CEOs tend to fall into several common cybersecurity traps, Sanchez said. These include sharing passwords with assistants, reusing passwords for multiple work and personal accounts, and uploading work-related material to personal cloud applications. CEOs are also often the first to click on malicious links embedded in phishing emails, and, due to time constraints, often skip cybersecurity trainings and awareness programs. "These are intended for everyone in the company to spot potential cyberattacks and how to properly notify the right people," Sanchez said.
10. Ignoring the importance of company culture
Failing to prioritize an organizational culture, or assuming culture will self-manage, is a major bad habit for CEOs to break, said Sam Gerace, founder and CEO of Convey.
"It's common for a CEO to assume that the organizational culture will take care of itself, especially when things are going well, but by doing that they're setting themselves up for failure in the long run," Gerace said. "Aligned cultures can survive resource droughts, talent crunches, rapid and constant changes in the tech industry, and competitive onslaughts. Culture is the best predictor of high-performing teams and result in faster, more sustainable growth and increased team engagement and retention."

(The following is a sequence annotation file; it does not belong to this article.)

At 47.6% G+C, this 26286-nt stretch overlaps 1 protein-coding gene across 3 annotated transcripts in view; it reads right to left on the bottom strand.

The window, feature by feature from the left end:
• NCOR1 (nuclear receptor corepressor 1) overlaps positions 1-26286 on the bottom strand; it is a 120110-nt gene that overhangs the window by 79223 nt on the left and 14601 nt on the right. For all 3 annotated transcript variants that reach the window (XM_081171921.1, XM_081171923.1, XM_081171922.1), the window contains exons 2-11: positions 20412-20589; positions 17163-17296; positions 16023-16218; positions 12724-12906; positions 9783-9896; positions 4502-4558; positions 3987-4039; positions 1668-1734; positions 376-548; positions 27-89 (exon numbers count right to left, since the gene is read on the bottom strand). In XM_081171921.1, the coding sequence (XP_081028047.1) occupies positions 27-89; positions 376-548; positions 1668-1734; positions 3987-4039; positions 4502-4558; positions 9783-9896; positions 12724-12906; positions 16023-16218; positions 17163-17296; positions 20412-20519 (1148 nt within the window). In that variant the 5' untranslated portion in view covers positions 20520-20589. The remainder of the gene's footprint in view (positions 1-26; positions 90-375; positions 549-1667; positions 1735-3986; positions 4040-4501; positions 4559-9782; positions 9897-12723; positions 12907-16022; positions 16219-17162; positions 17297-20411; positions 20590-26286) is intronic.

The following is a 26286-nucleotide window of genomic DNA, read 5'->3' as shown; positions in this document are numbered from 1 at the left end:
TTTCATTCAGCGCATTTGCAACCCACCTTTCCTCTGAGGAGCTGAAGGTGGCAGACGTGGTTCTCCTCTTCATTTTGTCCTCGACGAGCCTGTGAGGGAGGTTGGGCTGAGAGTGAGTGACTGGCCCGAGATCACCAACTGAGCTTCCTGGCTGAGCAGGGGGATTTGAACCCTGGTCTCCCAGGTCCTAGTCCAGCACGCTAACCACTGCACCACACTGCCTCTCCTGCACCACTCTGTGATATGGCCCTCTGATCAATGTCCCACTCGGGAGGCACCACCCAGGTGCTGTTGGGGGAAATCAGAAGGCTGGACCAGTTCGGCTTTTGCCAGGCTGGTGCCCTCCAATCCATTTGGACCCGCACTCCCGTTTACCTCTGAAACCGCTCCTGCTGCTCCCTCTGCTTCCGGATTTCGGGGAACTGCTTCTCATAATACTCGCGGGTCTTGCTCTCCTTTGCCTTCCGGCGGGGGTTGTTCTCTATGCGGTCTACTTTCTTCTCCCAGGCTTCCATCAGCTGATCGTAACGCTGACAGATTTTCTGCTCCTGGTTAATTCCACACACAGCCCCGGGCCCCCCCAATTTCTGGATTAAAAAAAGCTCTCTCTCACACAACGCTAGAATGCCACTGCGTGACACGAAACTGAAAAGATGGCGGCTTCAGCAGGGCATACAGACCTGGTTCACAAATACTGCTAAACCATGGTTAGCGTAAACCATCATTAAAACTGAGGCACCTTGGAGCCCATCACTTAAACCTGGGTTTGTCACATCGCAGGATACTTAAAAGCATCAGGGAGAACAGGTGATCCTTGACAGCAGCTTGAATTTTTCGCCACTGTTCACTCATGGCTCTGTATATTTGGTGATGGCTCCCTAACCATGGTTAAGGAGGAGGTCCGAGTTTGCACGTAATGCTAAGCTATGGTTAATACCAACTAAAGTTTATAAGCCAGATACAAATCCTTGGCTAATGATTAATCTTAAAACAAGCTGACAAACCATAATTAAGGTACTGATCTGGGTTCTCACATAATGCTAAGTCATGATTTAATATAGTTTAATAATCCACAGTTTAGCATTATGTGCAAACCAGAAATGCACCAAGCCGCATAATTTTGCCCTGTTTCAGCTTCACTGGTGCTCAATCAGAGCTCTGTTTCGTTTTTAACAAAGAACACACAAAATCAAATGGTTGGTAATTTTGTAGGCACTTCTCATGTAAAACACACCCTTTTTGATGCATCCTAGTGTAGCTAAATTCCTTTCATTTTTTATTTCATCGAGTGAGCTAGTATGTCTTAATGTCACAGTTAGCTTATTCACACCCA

The CEO also needs to drive the culture, and ensure they are not unapproachable or unreliable, said Brian Murphy, CEO of ReliaQuest. "The more human they are, the more engaged they are through digital mediums, training, videos, etc., the more human they become and the more they set the tone and example of what the culture of the organization should be," Murphy said.
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- Digital transformation: A CXO's guide (TechRepublic)
- Why CIOs have bigger IT budgets for 2018, and what they're buying (ZDNet)
- Why traveling CEOs and coffee shops are your company's greatest security risks (TechRepublic)
- Telstra CEO: 2018 will be big for 5G (ZDNet)
- How tech savvy does the CEO need to be? (TechRepublic)
Alison DeNisco Rayome is a Staff Writer for TechRepublic. She covers CXO, cybersecurity, and the convergence of tech and the workplace.